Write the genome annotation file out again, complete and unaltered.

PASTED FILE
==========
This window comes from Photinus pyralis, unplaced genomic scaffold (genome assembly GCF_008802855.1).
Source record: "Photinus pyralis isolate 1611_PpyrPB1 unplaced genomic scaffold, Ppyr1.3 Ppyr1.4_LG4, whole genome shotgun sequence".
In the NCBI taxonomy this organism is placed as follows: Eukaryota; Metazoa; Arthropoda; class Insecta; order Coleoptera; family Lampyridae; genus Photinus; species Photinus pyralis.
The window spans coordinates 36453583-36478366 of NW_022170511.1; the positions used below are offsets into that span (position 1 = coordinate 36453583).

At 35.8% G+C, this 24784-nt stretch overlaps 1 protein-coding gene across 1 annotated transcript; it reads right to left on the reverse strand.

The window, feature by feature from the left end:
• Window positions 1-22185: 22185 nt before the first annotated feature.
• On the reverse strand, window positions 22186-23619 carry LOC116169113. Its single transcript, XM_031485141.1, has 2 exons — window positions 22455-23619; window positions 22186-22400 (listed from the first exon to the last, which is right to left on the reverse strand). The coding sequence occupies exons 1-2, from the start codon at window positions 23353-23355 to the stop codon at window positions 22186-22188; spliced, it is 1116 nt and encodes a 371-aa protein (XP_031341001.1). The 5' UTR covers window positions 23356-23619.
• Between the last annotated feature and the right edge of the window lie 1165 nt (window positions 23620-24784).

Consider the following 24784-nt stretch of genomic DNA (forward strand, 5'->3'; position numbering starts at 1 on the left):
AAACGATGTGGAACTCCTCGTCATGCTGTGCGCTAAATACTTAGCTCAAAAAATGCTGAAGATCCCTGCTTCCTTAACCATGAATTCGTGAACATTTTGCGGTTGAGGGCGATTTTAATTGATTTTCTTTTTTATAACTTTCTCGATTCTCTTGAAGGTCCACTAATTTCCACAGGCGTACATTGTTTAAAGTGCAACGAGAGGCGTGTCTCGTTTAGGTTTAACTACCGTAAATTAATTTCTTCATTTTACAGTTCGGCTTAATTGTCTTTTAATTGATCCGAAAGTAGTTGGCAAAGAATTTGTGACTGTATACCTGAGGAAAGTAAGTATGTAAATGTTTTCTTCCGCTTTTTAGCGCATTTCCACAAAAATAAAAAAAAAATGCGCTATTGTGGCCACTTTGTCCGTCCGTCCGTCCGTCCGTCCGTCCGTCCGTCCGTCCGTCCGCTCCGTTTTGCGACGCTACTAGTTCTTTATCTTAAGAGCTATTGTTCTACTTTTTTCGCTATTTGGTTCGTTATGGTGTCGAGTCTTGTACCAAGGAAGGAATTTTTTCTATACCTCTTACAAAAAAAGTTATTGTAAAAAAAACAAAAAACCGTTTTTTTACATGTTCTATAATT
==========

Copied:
This window comes from Photinus pyralis, unplaced genomic scaffold (genome assembly GCF_008802855.1).
Source record: "Photinus pyralis isolate 1611_PpyrPB1 unplaced genomic scaffold, Ppyr1.3 Ppyr1.4_LG4, whole genome shotgun sequence".
In the NCBI taxonomy this organism is placed as follows: Eukaryota; Metazoa; Arthropoda; class Insecta; order Coleoptera; family Lampyridae; genus Photinus; species Photinus pyralis.
The window spans coordinates 36453583-36478366 of NW_022170511.1; the positions used below are offsets into that span (position 1 = coordinate 36453583).

At 35.8% G+C, this 24784-nt stretch overlaps 1 protein-coding gene across 1 annotated transcript; it reads right to left on the reverse strand.

The window, feature by feature from the left end:
• Window positions 1-22185: 22185 nt before the first annotated feature.
• On the reverse strand, window positions 22186-23619 carry LOC116169113. Its single transcript, XM_031485141.1, has 2 exons — window positions 22455-23619; window positions 22186-22400 (listed from the first exon to the last, which is right to left on the reverse strand). The coding sequence occupies exons 1-2, from the start codon at window positions 23353-23355 to the stop codon at window positions 22186-22188; spliced, it is 1116 nt and encodes a 371-aa protein (XP_031341001.1). The 5' UTR covers window positions 23356-23619.
• Between the last annotated feature and the right edge of the window lie 1165 nt (window positions 23620-24784).

Consider the following 24784-nt stretch of genomic DNA (forward strand, 5'->3'; position numbering starts at 1 on the left):
AAACGATGTGGAACTCCTCGTCATGCTGTGCGCTAAATACTTAGCTCAAAAAATGCTGAAGATCCCTGCTTCCTTAACCATGAATTCGTGAACATTTTGCGGTTGAGGGCGATTTTAATTGATTTTCTTTTTTATAACTTTCTCGATTCTCTTGAAGGTCCACTAATTTCCACAGGCGTACATTGTTTAAAGTGCAACGAGAGGCGTGTCTCGTTTAGGTTTAACTACCGTAAATTAATTTCTTCATTTTACAGTTCGGCTTAATTGTCTTTTAATTGATCCGAAAGTAGTTGGCAAAGAATTTGTGACTGTATACCTGAGGAAAGTAAGTATGTAAATGTTTTCTTCCGCTTTTTAGCGCATTTCCACAAAAATAAAAAAAAAATGCGCTATTGTGGCCACTTTGTCCGTCCGTCCGTCCGTCCGTCCGTCCGTCCGTCCGTCCGTCCGCTCCGTTTTGCGACGCTACTAGTTCTTTATCTTAAGAGCTATTGTTCTACTTTTTTCGCTATTTGGTTCGTTATGGTGTCGAGTCTTGTACCAAGGAAGGAATTTTTTCTATACCTCTTACAAAAAAAGTTATTGTAAAAAAAACAAAAAACCGTTTTTTTACATGTTCTATAATT